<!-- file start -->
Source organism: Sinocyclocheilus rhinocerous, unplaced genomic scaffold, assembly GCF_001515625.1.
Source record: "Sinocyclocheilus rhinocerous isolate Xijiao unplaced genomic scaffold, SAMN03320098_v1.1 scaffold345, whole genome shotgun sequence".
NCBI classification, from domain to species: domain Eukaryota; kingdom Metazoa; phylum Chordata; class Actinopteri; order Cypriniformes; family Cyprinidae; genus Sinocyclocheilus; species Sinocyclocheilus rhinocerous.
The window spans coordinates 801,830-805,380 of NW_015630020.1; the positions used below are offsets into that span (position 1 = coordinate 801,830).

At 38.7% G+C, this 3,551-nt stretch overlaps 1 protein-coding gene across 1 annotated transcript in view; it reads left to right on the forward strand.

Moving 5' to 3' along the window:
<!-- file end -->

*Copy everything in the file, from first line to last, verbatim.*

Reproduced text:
Source organism: Sinocyclocheilus rhinocerous, unplaced genomic scaffold, assembly GCF_001515625.1.
Source record: "Sinocyclocheilus rhinocerous isolate Xijiao unplaced genomic scaffold, SAMN03320098_v1.1 scaffold345, whole genome shotgun sequence".
NCBI classification, from domain to species: domain Eukaryota; kingdom Metazoa; phylum Chordata; class Actinopteri; order Cypriniformes; family Cyprinidae; genus Sinocyclocheilus; species Sinocyclocheilus rhinocerous.
The window spans coordinates 801,830-805,380 of NW_015630020.1; the positions used below are offsets into that span (position 1 = coordinate 801,830).

At 38.7% G+C, this 3,551-nt stretch overlaps 1 protein-coding gene across 1 annotated transcript in view; it reads left to right on the forward strand.

Moving 5' to 3' along the window: